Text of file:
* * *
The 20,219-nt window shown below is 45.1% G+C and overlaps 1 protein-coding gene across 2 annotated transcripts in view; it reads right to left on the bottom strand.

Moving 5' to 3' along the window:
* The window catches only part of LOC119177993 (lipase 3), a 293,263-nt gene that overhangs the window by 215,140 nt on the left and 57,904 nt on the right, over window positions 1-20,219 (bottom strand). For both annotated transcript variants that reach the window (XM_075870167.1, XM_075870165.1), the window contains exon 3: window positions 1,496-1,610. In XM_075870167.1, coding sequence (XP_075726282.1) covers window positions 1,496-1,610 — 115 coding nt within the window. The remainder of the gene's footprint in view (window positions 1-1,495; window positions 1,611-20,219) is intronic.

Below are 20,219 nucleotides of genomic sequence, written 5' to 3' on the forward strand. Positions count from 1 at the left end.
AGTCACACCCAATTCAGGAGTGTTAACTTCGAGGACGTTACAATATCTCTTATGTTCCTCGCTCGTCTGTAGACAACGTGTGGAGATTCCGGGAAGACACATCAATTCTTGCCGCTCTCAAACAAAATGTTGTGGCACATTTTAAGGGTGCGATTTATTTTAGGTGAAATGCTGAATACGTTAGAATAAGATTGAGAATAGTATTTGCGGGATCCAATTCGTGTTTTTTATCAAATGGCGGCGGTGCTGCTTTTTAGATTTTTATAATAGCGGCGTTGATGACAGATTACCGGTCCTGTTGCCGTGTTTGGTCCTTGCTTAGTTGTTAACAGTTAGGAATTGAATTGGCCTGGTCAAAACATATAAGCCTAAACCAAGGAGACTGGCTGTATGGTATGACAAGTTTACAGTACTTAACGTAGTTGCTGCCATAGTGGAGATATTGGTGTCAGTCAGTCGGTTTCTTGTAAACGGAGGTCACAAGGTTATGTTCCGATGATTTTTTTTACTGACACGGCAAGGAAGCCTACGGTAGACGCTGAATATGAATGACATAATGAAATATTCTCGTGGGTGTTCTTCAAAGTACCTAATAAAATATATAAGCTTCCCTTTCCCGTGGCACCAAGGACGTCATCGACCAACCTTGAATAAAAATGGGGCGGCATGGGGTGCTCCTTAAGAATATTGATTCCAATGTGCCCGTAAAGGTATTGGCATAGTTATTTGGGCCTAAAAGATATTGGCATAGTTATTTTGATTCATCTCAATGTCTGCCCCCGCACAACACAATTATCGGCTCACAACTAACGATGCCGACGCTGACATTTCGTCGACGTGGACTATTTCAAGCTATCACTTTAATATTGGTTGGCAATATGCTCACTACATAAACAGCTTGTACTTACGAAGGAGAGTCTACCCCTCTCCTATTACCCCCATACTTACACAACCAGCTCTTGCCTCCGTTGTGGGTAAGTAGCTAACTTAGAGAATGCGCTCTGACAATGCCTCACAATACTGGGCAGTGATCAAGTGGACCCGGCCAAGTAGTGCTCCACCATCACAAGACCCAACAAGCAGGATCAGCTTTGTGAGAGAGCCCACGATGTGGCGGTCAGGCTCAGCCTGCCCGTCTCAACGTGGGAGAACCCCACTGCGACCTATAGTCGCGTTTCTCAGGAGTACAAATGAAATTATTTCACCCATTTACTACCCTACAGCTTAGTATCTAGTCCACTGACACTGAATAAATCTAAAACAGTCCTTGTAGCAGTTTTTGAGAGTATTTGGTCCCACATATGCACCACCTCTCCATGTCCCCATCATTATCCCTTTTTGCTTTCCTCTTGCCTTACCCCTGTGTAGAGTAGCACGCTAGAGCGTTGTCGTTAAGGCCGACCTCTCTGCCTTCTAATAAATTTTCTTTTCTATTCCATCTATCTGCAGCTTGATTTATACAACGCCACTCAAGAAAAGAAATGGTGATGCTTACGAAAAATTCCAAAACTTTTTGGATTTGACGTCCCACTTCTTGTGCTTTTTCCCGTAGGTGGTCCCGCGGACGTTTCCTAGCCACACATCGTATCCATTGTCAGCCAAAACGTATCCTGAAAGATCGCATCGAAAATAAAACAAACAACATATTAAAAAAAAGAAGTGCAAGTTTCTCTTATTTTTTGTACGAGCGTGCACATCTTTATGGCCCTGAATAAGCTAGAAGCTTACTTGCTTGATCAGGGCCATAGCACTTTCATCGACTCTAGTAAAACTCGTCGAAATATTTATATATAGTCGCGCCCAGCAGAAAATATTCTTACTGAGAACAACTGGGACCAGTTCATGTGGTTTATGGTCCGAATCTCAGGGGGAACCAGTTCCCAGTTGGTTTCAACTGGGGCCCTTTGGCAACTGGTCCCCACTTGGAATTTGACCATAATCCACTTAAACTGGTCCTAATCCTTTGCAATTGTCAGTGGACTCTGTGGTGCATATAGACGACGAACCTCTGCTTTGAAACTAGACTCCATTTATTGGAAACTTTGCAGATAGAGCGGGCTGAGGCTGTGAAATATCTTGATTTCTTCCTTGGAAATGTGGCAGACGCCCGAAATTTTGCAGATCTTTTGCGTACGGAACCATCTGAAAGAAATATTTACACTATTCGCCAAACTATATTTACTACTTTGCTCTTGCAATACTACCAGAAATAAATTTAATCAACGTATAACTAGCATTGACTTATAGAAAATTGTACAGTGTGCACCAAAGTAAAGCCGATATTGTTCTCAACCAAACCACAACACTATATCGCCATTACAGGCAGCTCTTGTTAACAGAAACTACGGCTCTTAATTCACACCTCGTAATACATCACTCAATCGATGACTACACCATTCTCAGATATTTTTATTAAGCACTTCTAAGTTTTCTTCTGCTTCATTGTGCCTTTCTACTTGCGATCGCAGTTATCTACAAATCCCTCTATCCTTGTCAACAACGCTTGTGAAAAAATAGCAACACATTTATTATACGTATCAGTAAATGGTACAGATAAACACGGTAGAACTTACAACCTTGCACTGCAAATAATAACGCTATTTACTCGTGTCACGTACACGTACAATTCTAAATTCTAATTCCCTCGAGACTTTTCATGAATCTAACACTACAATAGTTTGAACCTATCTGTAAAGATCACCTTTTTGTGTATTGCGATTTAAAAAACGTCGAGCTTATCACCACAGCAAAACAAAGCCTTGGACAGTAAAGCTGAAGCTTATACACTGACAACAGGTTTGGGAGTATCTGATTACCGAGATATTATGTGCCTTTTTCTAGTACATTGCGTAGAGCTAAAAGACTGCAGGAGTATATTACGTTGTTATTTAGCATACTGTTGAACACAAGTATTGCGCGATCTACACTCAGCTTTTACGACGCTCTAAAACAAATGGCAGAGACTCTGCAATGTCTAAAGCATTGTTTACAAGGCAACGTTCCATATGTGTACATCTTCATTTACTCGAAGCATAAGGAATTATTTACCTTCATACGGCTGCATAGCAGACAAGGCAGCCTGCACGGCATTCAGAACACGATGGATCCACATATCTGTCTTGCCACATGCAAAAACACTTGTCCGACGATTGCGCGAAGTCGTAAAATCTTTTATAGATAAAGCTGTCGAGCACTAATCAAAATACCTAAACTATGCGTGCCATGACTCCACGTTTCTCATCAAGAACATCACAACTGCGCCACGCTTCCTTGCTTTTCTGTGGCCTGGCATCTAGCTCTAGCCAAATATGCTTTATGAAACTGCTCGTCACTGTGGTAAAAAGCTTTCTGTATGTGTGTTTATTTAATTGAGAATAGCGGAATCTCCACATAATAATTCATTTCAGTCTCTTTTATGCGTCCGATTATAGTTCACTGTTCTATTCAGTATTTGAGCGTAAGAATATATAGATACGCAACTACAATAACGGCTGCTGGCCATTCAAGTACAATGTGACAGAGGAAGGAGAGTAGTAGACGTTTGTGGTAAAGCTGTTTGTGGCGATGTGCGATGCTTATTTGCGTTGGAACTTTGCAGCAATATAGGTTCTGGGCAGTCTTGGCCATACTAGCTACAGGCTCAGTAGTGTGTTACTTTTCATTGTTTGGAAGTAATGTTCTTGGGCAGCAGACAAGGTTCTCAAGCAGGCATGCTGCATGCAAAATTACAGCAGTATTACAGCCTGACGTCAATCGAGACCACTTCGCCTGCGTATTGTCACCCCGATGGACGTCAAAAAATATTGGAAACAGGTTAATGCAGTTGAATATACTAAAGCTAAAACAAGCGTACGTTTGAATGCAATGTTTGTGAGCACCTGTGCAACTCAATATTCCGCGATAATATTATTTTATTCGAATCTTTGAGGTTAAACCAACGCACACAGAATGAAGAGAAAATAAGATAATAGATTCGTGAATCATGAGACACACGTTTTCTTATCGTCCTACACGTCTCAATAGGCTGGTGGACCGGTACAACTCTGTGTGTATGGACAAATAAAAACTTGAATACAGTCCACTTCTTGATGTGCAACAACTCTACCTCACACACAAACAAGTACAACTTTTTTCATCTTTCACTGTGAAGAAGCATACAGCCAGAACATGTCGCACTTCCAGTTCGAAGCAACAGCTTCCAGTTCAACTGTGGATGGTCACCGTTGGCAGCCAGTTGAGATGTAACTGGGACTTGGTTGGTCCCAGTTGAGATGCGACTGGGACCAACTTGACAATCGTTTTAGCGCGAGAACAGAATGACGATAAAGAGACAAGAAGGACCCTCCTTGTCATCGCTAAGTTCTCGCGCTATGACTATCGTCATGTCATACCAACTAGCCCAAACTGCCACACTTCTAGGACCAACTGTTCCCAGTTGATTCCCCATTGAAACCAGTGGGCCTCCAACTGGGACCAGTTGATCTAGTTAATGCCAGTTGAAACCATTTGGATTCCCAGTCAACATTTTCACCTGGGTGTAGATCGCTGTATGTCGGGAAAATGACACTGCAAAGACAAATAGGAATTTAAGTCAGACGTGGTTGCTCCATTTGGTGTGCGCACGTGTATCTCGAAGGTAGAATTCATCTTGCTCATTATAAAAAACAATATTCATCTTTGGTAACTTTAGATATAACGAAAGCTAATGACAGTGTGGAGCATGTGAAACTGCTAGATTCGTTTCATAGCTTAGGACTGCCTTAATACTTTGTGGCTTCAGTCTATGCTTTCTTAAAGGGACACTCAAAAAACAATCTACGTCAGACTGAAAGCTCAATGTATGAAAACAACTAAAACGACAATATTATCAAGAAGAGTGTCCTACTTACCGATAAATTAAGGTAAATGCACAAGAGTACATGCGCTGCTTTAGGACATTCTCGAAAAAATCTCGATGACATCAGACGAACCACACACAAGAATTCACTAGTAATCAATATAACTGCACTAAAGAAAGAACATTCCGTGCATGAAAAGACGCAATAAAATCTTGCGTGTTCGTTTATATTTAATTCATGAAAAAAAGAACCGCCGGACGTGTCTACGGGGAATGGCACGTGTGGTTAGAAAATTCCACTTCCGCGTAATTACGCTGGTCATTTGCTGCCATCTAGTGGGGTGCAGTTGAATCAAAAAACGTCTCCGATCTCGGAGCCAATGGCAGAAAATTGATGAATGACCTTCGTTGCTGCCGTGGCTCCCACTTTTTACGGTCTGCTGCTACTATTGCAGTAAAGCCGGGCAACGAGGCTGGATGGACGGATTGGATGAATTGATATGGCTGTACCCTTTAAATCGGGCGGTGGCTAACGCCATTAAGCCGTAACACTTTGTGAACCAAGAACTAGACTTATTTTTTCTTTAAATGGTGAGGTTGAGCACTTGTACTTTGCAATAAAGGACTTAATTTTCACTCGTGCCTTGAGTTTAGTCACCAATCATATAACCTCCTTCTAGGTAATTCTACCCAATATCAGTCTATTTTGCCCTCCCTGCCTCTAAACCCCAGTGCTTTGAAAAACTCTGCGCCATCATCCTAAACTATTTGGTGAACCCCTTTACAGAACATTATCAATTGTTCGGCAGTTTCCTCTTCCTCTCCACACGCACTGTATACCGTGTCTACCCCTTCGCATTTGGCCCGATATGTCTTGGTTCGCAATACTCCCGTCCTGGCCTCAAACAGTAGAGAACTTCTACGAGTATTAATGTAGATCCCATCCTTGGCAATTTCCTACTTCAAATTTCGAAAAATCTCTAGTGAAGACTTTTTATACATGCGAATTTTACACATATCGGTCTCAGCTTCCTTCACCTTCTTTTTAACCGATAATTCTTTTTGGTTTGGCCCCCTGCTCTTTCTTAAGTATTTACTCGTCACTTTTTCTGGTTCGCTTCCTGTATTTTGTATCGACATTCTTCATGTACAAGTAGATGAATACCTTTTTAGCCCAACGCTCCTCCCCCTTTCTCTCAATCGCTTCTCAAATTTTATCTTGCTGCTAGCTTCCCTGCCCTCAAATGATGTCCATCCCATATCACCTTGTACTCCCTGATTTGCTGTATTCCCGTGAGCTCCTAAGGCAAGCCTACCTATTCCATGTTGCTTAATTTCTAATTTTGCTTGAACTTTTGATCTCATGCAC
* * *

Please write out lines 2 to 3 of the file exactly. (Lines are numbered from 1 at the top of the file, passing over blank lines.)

Moving 5' to 3' along the window:
* The window catches only part of LOC119177993 (lipase 3), a 293,263-nt gene that overhangs the window by 215,140 nt on the left and 57,904 nt on the right, over window positions 1-20,219 (bottom strand). For both annotated transcript variants that reach the window (XM_075870167.1, XM_075870165.1), the window contains exon 3: window positions 1,496-1,610. In XM_075870167.1, coding sequence (XP_075726282.1) covers window positions 1,496-1,610 — 115 coding nt within the window. The remainder of the gene's footprint in view (window positions 1-1,495; window positions 1,611-20,219) is intronic.